Long after victory in Europe had been celebrated, thousands of servicemen languished in captivity in the Far East.
Many of the soldiers – a number of them Gordon Highlanders – and their families have long felt their sacrifice and the hardships they endured have not been afforded proper recognition.
Now pressure is growing for a national day of commemoration that will raise VJ Day to the level of other remembrance events.
The Moderator of the Church of Scotland has backed the campaign and a petition has now secured 9,500 of the 10,000 signatures it requires to gain a response from the Westminster government.
Rt Rev Colin Sinclair, Moderator of the General Assembly of the Church of Scotland, told the Press and Journal he thought the courage and sacrifice of what has been described as ‘The Forgotten Army’ should be accorded proper recognition.
He said: “When so many other notable events connected with the two great world wars have been so well remembered, I do hope that a fitting remembrance will be given to the many who fought, suffered, died or were imprisoned in the Far East during the Second World War.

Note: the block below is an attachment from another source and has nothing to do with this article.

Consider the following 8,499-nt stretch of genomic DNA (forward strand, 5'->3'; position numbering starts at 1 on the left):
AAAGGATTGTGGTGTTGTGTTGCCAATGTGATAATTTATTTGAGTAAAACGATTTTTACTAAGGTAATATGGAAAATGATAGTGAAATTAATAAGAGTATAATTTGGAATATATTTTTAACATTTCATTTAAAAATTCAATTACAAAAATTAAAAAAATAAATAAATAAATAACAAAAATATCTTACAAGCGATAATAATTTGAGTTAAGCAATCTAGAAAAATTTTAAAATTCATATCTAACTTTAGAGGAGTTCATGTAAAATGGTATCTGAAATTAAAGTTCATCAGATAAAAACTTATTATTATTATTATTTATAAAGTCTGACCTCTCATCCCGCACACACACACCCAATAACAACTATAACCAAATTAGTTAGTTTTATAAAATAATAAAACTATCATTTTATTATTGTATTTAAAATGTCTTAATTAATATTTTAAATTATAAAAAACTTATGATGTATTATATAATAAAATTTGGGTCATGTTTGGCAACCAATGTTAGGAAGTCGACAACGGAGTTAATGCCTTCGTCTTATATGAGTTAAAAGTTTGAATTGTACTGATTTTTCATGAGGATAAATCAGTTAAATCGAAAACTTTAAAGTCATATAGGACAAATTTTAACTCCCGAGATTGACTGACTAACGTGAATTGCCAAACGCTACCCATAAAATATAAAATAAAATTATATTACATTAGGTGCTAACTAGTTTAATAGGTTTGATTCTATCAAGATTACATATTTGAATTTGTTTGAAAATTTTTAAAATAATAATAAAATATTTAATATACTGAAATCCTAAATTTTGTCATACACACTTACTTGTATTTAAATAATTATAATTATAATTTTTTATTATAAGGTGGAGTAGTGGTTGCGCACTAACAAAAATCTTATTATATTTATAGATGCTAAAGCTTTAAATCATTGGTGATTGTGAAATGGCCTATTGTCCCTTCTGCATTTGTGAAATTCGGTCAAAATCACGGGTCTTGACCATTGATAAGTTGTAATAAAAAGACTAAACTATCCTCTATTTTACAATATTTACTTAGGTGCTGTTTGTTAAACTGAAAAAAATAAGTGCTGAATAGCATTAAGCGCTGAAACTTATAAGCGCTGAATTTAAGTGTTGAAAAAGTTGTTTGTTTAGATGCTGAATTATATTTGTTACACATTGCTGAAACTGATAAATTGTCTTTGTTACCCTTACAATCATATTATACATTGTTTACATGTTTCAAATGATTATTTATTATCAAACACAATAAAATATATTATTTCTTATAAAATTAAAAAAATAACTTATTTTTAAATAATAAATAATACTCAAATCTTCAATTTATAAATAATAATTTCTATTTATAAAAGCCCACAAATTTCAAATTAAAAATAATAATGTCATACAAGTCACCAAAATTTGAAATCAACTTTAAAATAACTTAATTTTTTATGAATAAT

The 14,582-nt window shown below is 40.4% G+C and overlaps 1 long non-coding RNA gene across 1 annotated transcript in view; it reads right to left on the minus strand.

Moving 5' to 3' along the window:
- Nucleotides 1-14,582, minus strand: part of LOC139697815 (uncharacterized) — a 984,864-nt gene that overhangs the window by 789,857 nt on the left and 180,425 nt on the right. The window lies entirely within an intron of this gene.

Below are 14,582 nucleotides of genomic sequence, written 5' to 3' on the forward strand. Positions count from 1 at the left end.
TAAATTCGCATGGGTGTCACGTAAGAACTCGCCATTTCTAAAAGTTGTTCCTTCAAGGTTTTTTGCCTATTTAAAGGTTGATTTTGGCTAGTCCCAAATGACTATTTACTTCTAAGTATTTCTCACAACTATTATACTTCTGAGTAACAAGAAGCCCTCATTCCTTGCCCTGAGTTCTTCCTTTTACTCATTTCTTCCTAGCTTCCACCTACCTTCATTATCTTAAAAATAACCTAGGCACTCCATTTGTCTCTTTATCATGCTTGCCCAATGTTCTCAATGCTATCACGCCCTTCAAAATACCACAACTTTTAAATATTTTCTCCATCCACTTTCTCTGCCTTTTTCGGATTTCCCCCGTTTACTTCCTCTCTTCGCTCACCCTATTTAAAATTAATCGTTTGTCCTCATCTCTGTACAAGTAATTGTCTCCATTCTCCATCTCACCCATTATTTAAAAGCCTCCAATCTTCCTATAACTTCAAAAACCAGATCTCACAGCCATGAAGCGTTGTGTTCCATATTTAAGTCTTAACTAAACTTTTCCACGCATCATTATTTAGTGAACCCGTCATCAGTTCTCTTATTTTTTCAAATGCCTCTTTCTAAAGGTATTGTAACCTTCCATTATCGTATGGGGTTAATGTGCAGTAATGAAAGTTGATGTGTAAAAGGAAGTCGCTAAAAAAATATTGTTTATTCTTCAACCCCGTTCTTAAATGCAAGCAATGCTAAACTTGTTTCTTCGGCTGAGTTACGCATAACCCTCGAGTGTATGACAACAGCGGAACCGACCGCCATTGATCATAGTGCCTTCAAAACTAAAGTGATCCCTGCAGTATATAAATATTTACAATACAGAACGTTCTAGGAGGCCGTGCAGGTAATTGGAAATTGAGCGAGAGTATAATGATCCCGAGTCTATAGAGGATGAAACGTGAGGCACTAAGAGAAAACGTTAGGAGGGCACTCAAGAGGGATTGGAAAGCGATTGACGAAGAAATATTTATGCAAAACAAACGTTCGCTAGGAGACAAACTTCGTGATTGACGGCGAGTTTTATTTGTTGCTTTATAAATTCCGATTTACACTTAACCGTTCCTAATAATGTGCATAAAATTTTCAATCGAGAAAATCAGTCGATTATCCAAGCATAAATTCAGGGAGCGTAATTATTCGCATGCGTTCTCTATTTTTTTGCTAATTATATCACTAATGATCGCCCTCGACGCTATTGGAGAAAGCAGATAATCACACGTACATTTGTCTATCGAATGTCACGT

“A national day of commemoration on VJ Day – August 15 – would be an appropriate way to honour their memory.”
His words were echoed by the Conservative MP for Gordon, Colin Clark, who has thrown his weight behind the petition, which will remain open until July 17.
He said: “I am impressed by the aims of the petition and would like to see a greater focus on the sacrifice of so many young men – our fathers and grandfathers.
“The Gordon Highlanders suffered great losses during the defence of Malaya, the fall of Singapore, and the Allied counter-offensive against the Japanese in the former Burma.
“Many north-east men suffered over three years in captivity and were used as forced labour until they were liberated in 1945.
“For some in the ‘hell ships’ and labour camps on the Thai-Burma railroad, this imprisonment felt worse than death. Indeed, two-in-five of them would not survive.”
Stewart Mitchell, who works as a historian at the Gordon Highlanders Museum in Aberdeen, wrote a book about the subject, Scattered under the Rising Sun.
He said: “The Far East PoWs have long felt that their sacrifice has not been fully recognised.
“Just under 70 Gordon Highlanders died in the battle for Singapore, but almost five times that number – more than 300 – died in captivity.
“The majority lost their lives on the notorious Thai-Burma railway or drowned on their voyage to Japan, in overcrowded ‘hellships’ which were torpedoed by American submarines whose captains had no idea the ships were carrying Allied prisoners of war.
“The recognition of the final victory over Japan would be a fitting memorial to all those who served their country in the Pacific War.”
The petition can be found at petition.parliament.uk/petitions/236760.